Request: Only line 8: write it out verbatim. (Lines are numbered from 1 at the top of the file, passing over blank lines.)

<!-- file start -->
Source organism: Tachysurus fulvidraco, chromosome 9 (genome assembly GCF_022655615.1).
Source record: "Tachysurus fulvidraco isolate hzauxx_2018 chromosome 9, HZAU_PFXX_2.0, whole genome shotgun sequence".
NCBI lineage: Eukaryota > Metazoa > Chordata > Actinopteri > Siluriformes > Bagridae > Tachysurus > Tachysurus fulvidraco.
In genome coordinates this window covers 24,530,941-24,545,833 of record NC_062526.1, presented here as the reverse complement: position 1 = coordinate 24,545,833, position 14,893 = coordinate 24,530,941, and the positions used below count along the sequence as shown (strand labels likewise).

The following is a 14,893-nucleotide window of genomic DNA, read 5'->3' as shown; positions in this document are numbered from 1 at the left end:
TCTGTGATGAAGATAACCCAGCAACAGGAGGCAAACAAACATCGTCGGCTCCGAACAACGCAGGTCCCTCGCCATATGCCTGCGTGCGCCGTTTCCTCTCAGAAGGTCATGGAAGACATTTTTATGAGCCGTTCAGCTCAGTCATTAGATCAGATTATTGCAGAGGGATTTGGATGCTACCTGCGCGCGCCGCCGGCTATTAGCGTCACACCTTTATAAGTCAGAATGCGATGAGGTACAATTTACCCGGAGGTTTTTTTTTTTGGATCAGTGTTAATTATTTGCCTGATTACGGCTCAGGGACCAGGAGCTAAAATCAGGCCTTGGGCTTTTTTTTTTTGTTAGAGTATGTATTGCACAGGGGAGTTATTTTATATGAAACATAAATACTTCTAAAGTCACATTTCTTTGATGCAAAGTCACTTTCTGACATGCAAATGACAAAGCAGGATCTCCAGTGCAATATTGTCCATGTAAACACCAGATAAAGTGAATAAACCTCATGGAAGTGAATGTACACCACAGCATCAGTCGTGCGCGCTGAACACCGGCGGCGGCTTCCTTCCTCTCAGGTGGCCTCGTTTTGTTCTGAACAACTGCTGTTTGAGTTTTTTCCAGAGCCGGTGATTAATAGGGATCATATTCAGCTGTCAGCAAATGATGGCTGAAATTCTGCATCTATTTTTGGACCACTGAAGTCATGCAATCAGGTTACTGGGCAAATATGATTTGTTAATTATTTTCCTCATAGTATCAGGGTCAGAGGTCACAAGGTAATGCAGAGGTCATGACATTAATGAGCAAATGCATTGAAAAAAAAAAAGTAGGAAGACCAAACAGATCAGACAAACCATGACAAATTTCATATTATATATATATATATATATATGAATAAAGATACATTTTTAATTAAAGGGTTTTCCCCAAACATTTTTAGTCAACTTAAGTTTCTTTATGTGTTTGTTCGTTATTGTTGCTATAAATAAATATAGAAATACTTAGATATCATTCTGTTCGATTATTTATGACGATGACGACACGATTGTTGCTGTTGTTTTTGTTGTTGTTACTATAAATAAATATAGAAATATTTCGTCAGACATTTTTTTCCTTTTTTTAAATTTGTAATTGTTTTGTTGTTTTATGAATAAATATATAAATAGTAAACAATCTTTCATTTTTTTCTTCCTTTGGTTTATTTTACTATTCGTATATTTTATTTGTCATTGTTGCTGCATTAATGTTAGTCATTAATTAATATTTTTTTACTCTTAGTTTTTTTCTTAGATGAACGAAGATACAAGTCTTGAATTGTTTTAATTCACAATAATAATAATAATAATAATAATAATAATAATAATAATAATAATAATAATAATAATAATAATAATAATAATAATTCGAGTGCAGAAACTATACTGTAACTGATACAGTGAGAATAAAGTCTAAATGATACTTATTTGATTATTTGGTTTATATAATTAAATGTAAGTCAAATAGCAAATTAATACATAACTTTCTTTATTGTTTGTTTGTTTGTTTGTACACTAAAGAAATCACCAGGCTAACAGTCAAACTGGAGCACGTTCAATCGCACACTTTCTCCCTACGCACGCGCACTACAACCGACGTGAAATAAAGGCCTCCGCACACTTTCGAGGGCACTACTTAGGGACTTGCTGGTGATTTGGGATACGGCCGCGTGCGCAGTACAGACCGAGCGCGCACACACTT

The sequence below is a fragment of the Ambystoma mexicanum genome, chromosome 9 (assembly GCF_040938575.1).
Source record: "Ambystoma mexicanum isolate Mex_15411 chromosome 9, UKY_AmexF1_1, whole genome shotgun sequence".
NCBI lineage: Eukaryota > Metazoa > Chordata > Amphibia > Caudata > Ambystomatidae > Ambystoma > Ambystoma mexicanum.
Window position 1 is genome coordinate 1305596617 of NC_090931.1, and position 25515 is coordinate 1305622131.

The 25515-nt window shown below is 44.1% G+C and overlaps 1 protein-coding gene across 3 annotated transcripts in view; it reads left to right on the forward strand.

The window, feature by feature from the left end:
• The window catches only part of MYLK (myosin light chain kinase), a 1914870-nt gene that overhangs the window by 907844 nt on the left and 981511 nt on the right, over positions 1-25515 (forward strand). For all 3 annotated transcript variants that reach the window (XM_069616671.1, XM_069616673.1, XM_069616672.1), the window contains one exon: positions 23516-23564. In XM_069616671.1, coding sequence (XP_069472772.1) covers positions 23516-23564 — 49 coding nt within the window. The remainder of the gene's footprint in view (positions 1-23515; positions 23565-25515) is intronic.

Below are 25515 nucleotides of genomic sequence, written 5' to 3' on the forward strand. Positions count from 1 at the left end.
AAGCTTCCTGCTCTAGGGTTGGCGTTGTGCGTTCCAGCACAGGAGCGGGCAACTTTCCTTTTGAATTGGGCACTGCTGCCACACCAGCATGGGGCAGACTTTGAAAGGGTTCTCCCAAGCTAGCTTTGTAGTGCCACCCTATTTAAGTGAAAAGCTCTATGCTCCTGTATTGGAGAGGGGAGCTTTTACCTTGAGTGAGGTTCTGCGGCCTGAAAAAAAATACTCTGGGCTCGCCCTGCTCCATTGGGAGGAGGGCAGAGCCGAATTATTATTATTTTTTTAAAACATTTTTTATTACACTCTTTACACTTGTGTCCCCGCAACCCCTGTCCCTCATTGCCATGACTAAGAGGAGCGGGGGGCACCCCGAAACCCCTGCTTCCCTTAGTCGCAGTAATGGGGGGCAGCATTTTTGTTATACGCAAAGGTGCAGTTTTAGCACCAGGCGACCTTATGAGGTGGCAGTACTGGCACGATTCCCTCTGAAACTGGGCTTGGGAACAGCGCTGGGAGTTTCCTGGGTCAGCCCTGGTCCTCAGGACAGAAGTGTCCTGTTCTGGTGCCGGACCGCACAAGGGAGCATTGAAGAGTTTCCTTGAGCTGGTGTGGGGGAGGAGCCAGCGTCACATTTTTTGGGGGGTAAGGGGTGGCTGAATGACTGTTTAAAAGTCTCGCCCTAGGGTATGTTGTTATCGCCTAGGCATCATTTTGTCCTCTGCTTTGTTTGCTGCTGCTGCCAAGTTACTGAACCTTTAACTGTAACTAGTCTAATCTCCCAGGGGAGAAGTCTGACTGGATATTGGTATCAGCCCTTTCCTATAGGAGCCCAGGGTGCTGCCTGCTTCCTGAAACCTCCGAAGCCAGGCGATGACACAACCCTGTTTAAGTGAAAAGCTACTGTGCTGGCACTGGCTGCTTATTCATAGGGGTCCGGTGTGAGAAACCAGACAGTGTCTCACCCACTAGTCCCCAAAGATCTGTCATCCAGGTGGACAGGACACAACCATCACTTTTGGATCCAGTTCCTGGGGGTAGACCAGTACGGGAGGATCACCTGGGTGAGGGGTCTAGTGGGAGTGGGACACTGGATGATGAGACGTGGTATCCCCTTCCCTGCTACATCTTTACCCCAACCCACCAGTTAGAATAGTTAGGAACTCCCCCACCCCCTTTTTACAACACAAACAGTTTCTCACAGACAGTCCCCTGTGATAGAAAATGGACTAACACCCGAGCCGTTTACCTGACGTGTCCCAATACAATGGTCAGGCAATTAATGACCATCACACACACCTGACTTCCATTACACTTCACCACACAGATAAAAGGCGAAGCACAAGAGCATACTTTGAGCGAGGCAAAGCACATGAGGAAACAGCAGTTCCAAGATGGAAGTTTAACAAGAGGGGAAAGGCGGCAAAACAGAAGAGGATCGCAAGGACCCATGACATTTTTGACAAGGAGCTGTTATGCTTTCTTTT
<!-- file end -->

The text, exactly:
Source record: "Ambystoma mexicanum isolate Mex_15411 chromosome 9, UKY_AmexF1_1, whole genome shotgun sequence".